Monday, September 30, 2013

Introducing a New Game to Your Group: A 10-step Guide

1) Volunteer to GM. There's nothing worse than suggesting a game to a group and then asking someone else do the heavy lifting. If you're interested in a system buy the book/PDF, pitch it to the group, and run the game.

2) Read the rules. Take notes. Write questions that arise and cross them off as they get answered. At the end of your read through, read the relevant sections necessary to answer any remaining questions.

3) Do not make your players read the rules. This may seem counterintuitive, but it's not. Most people learned how to play at the table and requiring players to consume a tome of information is a quick way to turn the players off from the game. This bring me to my next point.

4) Read the rules. Cover to cover again, repeating the same process in step 2.

5) Make a sample character. Character creation is the first interaction most players have with the system and one of the first opportunities to establish buy-in. You want this to go as smoothly as possible. If the game you're suggesting uses multiple sub-systems, make a character that covers each major archetype. You need to be able to answer any questions players have, preferably without opening the rulebook.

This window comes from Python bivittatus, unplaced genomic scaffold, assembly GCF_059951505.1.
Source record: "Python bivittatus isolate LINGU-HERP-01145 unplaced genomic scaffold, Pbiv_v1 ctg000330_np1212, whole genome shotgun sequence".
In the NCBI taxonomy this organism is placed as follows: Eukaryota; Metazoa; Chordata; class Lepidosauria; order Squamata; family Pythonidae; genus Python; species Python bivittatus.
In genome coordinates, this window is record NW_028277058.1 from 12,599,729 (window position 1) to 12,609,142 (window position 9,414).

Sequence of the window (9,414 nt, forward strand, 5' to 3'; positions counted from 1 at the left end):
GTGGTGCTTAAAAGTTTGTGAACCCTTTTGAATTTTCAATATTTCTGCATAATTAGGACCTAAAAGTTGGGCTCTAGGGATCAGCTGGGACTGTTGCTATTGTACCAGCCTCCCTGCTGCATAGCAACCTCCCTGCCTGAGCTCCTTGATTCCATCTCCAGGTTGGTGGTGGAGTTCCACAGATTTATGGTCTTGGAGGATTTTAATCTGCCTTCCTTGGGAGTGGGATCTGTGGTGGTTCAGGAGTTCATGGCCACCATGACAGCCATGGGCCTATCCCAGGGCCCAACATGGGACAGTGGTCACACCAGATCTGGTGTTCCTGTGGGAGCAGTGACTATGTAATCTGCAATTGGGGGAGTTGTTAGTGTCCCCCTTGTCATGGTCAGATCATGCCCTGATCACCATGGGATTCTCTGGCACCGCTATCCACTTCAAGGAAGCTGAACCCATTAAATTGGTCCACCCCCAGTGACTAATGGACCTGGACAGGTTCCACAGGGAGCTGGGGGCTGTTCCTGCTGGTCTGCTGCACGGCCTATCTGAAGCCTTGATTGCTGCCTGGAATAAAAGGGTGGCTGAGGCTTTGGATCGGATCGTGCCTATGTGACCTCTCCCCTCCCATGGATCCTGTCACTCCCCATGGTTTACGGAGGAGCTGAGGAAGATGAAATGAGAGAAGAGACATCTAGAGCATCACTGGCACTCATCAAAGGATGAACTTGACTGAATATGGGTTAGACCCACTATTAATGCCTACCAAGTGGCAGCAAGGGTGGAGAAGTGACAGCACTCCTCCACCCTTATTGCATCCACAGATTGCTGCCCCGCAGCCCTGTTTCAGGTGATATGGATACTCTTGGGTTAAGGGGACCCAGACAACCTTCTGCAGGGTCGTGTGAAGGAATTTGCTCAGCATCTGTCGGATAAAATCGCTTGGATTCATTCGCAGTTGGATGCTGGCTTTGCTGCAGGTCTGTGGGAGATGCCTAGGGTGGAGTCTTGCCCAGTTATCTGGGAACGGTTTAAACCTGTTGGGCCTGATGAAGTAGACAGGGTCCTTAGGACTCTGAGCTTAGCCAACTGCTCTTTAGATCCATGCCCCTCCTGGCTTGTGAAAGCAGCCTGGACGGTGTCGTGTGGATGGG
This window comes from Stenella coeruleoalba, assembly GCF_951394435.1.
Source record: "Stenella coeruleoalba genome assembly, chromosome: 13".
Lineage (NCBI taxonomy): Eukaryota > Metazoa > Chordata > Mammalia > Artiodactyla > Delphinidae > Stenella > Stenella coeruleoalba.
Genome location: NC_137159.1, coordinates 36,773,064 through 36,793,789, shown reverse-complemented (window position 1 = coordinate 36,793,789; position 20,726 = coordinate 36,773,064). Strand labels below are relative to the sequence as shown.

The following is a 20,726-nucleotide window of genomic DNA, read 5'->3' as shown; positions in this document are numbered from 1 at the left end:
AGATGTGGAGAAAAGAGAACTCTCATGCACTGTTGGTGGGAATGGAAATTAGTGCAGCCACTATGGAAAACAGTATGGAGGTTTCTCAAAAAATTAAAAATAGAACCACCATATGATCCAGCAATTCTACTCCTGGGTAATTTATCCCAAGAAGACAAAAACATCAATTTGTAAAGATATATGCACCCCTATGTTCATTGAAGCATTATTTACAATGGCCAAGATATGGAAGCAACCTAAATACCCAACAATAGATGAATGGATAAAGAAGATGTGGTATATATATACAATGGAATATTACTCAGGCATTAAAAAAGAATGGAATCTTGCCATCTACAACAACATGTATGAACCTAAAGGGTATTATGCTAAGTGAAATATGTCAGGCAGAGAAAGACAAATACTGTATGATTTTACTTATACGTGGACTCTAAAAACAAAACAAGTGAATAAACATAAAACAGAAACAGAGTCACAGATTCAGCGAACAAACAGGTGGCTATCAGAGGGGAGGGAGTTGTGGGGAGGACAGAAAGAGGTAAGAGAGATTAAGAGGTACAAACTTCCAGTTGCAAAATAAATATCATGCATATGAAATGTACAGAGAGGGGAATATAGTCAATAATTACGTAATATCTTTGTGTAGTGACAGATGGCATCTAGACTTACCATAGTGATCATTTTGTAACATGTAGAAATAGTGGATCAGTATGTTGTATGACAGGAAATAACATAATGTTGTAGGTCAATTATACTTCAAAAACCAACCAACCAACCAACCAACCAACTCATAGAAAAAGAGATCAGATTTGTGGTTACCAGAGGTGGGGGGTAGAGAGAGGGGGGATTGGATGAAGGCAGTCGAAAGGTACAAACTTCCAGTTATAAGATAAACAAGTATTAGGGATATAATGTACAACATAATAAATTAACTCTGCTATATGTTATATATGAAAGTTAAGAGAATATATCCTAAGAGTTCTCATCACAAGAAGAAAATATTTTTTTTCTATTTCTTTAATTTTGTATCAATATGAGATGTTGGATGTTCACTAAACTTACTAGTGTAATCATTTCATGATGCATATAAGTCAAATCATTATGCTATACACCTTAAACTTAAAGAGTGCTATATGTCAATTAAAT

6) Read the rules. Third time's a charm, right? Seriously, I can't repeat this enough. Reading the rules once or twice is probably not enough to impart the kind of mastery necessary to facilitate a game. Three complete readings is a minimum, in my opinion.

7) Use a module for the first game. Too many GMs arrogantly assume that because they have rules mastery in another system or have been GMing for X years, that they are equipped to run a new system. It doesn't work like that. While some skills will transfer (creating memorable NPCs, pacing, description), you cannot adequately prepare an adventure until you see how a game runs.

8) Provide cheat sheets for the players as well as yourself. No matter how many times you read the rules, you are going to have to reference them at some point. Cheat sheets tend to cut the fat from the book and present only the relevant information. If official cheat sheets don't exist, make them yourself.

9) Show players how to game the system. Every game has special rules and tricks for tipping the odds in the favor of the players. If an opportunity arises where you can do some rules teaching and affect the dramatic action happening, show them exactly how to do it. While some may frown on this kind of hand-holding, players are likely to feel helpless without it. Remember: building player agency creates player buy-in.

10) Don't be insulted if it doesn't work out. If you follow the above advice, all you can do is encourage your players to give it an honest shot. Play a few sessions, see the cycle of risk and reward from start to finish, and (hopefully) develop some rules mastery. However, no matter how much you may want to like a game system, it may just not be right for your group.